Searching for specifics on the internet

Search engines have come on a long way since their inception in the 1990s, as have all parts of the internet. Sometimes though, it can be quite mind-boggling trying to refine a search so that the results are relevant to the search made.

There are thousands, if not millions, of results when searching for a product and service. A search on Google for ‘conductor’ results in over two billion results ranging from orchestra conductors to semiconductors to bus conductors.

If you want to know how to really find what you’re looking for online, let’s take a look at some of the basics.

Simple refining

Being a little more specific in the search terms will refine the results down further. A search of the term ‘bus conductor’ now shows only 45 million results only that is still too many. This now ranges from the meaning of conductors to the sale of bus conductor ticket machines, so still not specific enough. Have a think about what is actually being looked for. Is it the history of bus conductors, the uniform, pay scales, or anything else related to that search?

Specific search engines

There are specific search engines on the internet that search only in a certain category. For example, using the search for conductors, you may be looking for electrical conductors, so using a search engine specifically designed to find electrical parts like Octopart is going to be gold dust.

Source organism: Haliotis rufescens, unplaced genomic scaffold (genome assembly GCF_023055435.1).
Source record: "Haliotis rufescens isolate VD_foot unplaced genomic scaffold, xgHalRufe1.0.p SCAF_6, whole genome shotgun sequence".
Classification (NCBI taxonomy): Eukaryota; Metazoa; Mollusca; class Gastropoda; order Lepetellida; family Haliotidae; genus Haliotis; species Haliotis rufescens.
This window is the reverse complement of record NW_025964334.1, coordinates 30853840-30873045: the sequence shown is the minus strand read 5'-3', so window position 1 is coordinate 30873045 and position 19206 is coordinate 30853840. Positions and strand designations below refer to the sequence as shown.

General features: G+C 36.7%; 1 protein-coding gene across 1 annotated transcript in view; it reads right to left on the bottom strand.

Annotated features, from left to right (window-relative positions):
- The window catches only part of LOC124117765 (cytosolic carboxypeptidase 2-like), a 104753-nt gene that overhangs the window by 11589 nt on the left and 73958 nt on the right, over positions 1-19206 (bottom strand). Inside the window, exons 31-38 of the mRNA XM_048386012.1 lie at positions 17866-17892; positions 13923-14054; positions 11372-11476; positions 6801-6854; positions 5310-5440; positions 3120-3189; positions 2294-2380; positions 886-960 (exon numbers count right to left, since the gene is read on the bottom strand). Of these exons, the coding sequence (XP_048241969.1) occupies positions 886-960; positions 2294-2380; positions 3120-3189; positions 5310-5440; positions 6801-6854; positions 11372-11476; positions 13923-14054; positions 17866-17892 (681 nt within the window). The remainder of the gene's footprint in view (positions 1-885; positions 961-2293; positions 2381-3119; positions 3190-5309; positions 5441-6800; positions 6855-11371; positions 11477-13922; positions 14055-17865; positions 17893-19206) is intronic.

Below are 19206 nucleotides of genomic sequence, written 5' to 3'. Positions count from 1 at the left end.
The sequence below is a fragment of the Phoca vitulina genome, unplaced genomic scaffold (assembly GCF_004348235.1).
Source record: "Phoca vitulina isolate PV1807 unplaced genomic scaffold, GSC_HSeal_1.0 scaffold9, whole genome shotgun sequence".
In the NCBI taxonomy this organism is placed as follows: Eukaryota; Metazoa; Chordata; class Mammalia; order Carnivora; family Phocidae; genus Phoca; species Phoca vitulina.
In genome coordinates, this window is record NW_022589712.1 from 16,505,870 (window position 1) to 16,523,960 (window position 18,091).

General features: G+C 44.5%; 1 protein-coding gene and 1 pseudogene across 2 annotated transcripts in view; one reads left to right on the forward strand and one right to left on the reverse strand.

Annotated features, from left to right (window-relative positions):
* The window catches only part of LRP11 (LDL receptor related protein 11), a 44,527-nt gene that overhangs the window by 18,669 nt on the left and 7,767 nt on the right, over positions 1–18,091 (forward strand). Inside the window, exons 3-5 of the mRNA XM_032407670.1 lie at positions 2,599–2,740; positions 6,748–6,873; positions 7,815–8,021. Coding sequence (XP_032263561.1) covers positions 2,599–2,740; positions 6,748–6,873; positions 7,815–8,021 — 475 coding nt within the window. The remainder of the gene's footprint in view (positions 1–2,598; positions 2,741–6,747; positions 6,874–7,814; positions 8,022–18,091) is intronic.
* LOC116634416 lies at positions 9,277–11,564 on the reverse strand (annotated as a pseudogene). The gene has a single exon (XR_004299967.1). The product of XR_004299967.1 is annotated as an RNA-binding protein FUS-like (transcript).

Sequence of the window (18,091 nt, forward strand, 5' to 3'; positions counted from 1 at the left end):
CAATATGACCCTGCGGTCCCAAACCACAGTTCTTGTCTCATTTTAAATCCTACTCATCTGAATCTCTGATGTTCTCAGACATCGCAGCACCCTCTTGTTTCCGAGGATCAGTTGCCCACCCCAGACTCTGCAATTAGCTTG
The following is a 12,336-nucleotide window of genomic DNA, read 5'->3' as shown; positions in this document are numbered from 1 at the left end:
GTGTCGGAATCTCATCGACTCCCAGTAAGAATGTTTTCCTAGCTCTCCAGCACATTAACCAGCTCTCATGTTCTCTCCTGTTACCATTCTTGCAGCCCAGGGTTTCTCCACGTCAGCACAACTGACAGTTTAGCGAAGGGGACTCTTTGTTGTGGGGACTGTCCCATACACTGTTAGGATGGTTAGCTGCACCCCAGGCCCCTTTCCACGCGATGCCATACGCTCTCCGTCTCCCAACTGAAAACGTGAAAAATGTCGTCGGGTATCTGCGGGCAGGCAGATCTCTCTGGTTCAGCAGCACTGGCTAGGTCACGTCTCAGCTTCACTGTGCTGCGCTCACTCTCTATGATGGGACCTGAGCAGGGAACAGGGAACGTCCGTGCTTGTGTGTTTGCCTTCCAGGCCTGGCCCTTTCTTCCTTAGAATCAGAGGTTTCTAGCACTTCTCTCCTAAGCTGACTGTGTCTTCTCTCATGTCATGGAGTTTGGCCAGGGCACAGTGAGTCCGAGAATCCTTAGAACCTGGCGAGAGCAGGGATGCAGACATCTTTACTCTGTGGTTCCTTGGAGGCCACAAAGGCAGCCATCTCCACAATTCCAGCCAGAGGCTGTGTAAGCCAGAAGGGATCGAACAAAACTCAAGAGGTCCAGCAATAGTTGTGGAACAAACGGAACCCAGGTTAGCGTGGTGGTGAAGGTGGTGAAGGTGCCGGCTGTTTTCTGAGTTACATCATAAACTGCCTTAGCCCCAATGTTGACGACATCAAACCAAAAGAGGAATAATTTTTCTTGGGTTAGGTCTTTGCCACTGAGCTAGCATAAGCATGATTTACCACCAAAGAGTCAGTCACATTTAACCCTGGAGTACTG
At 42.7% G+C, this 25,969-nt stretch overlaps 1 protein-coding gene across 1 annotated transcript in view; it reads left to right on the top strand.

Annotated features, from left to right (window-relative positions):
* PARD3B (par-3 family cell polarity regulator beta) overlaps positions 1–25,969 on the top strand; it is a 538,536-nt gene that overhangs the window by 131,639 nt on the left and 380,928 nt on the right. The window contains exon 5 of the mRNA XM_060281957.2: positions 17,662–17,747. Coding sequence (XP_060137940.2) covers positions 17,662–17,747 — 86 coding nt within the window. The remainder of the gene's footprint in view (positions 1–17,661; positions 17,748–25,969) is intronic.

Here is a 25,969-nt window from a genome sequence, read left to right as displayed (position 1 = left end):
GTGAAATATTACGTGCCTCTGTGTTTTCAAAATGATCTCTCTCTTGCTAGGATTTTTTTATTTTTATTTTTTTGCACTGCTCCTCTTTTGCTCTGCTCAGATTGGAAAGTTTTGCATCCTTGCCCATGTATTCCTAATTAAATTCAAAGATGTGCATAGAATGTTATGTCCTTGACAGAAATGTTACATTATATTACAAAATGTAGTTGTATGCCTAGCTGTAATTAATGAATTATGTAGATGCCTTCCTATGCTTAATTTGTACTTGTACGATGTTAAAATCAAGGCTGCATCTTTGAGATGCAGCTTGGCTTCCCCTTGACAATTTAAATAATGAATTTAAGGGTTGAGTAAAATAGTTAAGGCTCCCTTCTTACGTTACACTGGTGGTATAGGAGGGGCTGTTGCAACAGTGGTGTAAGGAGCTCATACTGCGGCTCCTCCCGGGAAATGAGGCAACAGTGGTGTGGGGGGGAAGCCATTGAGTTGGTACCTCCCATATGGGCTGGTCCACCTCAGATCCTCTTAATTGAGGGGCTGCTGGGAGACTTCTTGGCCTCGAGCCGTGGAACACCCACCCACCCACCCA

Most modern websites that have items for sale will have their own built-in search engine. Two great examples of this are Amazon and eBay, but still those results are a bit too mixed up.

A search can be narrowed down by using the hyphen or minus key – so using the example above, we only want a bus conductor, so this would be our search ‘conductor – electrical – orchestra’, refining the search once again.

If the item wanted has a price range that is acceptable, put a price in the search like so ‘music center $400’. Another way to get results down is to use quotes, for example, “Bus Conductor.” We now have that search down to 1.6 million, quite a drop from the 2 billion when starting.

Will it get even lower? Once again, being more specific is going to help. Using the quotes, how about “Bus Conductor Ticket Machine.” Oh, wow, that has now bought the results down to 1,300.

How about searching for a site related to another like the New York times but can’t remember if it is .com or .org or .net? Then try This will bring up just eight results, including The Washington Post and Reuters.

Fuzzy search

Search engines use a technology called ‘Fuzzy Search.’ This uses algorithms to preempt spelling mistakes but also to bring up a lot of related results. This may result in bringing up less relevant results, so if you are looking for something specific, use the above ideas, they will save you time and effort.